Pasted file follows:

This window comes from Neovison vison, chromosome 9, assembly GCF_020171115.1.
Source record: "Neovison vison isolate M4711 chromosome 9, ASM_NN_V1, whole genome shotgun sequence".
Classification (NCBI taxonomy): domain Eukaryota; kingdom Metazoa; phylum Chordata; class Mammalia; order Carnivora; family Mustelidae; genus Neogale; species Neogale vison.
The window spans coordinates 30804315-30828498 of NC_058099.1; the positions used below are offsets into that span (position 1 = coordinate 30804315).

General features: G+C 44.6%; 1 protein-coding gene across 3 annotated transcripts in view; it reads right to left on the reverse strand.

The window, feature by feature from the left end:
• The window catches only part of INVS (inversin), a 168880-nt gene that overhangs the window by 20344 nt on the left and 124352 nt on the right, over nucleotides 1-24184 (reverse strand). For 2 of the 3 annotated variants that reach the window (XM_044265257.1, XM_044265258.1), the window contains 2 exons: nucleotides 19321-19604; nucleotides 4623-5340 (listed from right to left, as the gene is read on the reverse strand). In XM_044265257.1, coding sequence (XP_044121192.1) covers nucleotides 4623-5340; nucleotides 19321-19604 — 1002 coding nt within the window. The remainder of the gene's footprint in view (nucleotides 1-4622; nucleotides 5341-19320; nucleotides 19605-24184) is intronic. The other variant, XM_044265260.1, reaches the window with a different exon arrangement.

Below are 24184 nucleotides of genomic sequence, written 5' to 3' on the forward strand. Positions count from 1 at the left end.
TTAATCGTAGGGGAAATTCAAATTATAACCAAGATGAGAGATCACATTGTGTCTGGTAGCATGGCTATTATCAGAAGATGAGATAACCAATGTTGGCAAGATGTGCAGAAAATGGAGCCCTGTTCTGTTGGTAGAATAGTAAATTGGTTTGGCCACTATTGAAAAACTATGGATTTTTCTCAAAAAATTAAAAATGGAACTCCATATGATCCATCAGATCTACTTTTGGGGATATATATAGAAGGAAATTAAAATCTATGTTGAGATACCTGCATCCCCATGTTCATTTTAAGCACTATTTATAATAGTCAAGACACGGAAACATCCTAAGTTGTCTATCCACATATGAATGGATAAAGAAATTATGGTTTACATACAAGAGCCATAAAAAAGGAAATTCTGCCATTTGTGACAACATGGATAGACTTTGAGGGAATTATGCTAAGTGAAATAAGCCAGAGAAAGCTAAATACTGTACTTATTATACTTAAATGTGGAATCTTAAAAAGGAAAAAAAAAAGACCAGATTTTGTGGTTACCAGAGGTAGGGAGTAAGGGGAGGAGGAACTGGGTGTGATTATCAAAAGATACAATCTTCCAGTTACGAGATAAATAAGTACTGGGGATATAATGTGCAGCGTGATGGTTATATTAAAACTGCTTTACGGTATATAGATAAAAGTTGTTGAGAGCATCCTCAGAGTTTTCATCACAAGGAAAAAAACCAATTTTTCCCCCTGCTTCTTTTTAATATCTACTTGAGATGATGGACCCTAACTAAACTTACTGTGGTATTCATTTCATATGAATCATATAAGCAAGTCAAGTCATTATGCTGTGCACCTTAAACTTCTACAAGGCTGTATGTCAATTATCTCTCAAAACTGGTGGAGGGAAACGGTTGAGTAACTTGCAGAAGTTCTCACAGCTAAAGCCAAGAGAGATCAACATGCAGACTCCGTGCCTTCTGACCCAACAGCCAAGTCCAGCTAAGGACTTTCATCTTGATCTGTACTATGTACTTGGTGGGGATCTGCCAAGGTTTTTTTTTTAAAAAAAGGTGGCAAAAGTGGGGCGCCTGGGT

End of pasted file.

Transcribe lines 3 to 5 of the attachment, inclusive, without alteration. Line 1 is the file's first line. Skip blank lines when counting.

Classification (NCBI taxonomy): domain Eukaryota; kingdom Metazoa; phylum Chordata; class Mammalia; order Carnivora; family Mustelidae; genus Neogale; species Neogale vison.
The window spans coordinates 30804315-30828498 of NC_058099.1; the positions used below are offsets into that span (position 1 = coordinate 30804315).

General features: G+C 44.6%; 1 protein-coding gene across 3 annotated transcripts in view; it reads right to left on the reverse strand.